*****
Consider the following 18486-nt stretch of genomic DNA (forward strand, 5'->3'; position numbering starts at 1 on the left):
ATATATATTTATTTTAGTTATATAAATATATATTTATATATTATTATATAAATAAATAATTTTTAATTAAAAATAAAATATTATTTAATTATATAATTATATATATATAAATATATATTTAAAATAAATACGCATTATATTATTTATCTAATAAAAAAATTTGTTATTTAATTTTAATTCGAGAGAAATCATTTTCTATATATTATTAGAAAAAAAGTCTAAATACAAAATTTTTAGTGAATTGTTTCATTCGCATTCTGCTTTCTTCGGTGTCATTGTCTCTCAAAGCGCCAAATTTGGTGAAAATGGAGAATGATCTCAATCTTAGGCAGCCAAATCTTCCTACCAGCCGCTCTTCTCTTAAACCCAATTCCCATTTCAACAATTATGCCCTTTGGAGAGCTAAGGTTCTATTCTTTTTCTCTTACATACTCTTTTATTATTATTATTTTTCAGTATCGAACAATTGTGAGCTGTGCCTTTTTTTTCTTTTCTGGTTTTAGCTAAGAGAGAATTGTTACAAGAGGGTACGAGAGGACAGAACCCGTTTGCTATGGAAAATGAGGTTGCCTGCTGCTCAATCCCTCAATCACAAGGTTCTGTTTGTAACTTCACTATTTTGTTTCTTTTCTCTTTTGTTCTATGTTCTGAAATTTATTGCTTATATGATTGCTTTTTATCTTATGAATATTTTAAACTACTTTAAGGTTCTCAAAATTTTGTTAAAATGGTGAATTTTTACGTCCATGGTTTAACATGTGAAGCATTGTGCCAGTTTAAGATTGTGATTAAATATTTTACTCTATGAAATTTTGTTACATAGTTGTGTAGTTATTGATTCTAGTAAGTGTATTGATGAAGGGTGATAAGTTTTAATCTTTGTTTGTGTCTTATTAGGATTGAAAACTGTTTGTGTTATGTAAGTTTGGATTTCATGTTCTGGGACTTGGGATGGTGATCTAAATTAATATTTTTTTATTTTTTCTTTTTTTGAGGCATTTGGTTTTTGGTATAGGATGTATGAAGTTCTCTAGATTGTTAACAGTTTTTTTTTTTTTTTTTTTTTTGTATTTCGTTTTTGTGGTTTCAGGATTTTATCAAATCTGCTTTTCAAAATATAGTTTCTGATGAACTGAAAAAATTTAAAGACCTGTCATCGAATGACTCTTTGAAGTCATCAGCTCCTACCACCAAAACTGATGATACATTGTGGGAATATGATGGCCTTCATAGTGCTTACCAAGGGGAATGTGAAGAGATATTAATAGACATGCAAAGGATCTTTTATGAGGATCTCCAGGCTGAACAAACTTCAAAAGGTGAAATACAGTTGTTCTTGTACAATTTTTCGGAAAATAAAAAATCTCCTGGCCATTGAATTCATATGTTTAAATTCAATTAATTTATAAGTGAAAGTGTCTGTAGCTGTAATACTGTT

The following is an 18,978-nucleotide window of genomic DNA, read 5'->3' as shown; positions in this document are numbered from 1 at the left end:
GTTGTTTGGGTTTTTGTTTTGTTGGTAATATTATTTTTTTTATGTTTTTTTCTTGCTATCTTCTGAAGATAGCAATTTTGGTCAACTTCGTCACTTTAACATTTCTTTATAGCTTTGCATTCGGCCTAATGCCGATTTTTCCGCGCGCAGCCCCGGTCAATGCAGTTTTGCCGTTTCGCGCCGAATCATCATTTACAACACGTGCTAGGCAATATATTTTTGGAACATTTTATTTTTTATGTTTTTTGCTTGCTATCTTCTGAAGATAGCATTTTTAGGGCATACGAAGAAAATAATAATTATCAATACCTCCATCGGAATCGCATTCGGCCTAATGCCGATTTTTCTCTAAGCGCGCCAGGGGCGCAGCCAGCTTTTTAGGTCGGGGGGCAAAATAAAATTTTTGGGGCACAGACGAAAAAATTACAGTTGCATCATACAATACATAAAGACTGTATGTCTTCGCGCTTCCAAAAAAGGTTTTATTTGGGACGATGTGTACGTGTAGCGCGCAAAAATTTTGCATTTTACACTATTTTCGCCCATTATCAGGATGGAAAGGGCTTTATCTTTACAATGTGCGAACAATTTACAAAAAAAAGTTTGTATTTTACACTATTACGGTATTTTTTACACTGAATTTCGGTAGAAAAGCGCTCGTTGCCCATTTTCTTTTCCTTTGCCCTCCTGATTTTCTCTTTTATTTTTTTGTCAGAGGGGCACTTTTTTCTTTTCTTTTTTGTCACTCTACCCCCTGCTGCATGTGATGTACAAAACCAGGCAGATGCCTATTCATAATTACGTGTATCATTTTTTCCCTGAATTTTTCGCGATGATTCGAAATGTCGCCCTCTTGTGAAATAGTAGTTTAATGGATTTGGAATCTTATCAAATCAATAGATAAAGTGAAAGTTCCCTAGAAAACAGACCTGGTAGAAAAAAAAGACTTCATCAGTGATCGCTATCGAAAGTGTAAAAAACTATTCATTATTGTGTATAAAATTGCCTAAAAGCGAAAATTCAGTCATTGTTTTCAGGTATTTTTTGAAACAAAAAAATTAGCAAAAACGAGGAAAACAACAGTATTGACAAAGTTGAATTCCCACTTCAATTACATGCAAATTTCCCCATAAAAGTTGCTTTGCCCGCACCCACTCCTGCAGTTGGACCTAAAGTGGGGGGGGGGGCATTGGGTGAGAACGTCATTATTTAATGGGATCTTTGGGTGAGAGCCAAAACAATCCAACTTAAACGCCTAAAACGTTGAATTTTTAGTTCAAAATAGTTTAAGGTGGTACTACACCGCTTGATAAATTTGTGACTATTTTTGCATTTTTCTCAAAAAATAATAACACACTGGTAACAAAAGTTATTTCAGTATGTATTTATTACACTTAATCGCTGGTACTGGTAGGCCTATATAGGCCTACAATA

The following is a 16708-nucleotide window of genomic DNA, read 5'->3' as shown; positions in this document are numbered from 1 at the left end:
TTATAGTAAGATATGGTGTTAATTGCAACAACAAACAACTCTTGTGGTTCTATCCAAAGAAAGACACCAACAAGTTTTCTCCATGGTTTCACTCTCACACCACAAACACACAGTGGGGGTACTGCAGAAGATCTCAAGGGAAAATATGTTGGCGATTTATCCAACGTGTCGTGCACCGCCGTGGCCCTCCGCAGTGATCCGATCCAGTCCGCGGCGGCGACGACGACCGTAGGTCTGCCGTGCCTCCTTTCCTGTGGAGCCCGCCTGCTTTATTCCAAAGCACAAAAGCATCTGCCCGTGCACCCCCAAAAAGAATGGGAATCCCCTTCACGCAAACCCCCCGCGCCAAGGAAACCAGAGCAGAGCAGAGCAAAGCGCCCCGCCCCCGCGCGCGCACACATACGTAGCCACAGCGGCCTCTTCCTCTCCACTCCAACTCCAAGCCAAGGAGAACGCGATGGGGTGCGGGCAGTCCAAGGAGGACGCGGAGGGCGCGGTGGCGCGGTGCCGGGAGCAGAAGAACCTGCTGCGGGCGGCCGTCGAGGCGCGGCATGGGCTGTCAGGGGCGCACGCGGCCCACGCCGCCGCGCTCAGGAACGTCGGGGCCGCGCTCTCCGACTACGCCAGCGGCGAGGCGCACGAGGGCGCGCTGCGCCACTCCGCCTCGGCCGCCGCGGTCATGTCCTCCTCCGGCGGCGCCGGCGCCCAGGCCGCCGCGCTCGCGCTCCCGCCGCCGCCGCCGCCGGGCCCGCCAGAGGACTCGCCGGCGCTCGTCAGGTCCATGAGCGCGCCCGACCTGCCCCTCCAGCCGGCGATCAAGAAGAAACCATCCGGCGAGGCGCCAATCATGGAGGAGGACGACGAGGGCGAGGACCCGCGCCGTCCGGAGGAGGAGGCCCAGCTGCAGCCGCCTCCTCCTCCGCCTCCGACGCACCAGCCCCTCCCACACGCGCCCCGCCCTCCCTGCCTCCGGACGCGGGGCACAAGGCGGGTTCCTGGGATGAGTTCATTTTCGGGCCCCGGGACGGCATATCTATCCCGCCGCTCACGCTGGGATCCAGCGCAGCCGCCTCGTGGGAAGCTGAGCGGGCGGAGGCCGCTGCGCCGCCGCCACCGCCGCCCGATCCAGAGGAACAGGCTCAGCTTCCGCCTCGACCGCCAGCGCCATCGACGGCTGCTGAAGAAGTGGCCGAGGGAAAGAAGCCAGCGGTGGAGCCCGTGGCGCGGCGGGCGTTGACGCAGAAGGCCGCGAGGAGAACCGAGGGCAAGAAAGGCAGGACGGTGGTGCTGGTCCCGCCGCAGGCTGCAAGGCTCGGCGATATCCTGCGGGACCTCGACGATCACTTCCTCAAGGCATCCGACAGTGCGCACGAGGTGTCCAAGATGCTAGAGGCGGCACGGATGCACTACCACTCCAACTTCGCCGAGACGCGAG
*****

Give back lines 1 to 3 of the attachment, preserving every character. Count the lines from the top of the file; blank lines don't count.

Consider the following 18486-nt stretch of genomic DNA (forward strand, 5'->3'; position numbering starts at 1 on the left):
ATATATATTTATTTTAGTTATATAAATATATATTTATATATTATTATATAAATAAATAATTTTTAATTAAAAATAAAATATTATTTAATTATATAATTATATATATATAAATATATATTTAAAATAAATACGCATTATATTATTTATCTAATAAAAAAATTTGTTATTTAATTTTAATTCGAGAGAAATCATTTTCTATATATTATTAGAAAAAAAGTCTAAATACAAAATTTTTAGTGAATTGTTTCATTCGCATTCTGCTTTCTTCGGTGTCATTGTCTCTCAAAGCGCCAAATTTGGTGAAAATGGAGAATGATCTCAATCTTAGGCAGCCAAATCTTCCTACCAGCCGCTCTTCTCTTAAACCCAATTCCCATTTCAACAATTATGCCCTTTGGAGAGCTAAGGTTCTATTCTTTTTCTCTTACATACTCTTTTATTATTATTATTTTTCAGTATCGAACAATTGTGAGCTGTGCCTTTTTTTTCTTTTCTGGTTTTAGCTAAGAGAGAATTGTTACAAGAGGGTACGAGAGGACAGAACCCGTTTGCTATGGAAAATGAGGTTGCCTGCTGCTCAATCCCTCAATCACAAGGTTCTGTTTGTAACTTCACTATTTTGTTTCTTTTCTCTTTTGTTCTATGTTCTGAAATTTATTGCTTATATGATTGCTTTTTATCTTATGAATATTTTAAACTACTTTAAGGTTCTCAAAATTTTGTTAAAATGGTGAATTTTTACGTCCATGGTTTAACATGTGAAGCATTGTGCCAGTTTAAGATTGTGATTAAATATTTTACTCTATGAAATTTTGTTACATAGTTGTGTAGTTATTGATTCTAGTAAGTGTATTGATGAAGGGTGATAAGTTTTAATCTTTGTTTGTGTCTTATTAGGATTGAAAACTGTTTGTGTTATGTAAGTTTGGATTTCATGTTCTGGGACTTGGGATGGTGATCTAAATTAATATTTTTTTATTTTTTCTTTTTTTGAGGCATTTGGTTTTTGGTATAGGATGTATGAAGTTCTCTAGATTGTTAACAGTTTTTTTTTTTTTTTTTTTTTTGTATTTCGTTTTTGTGGTTTCAGGATTTTATCAAATCTGCTTTTCAAAATATAGTTTCTGATGAACTGAAAAAATTTAAAGACCTGTCATCGAATGACTCTTTGAAGTCATCAGCTCCTACCACCAAAACTGATGATACATTGTGGGAATATGATGGCCTTCATAGTGCTTACCAAGGGGAATGTGAAGAGATATTAATAGACATGCAAAGGATCTTTTATGAGGATCTCCAGGCTGAACAAACTTCAAAAGGTGAAATACAGTTGTTCTTGTACAATTTTTCGGAAAATAAAAAATCTCCTGGCCATTGAATTCATATGTTTAAATTCAATTAATTTATAAGTGAAAGTGTCTGTAGCTGTAATACTGTT

The following is an 18,978-nucleotide window of genomic DNA, read 5'->3' as shown; positions in this document are numbered from 1 at the left end: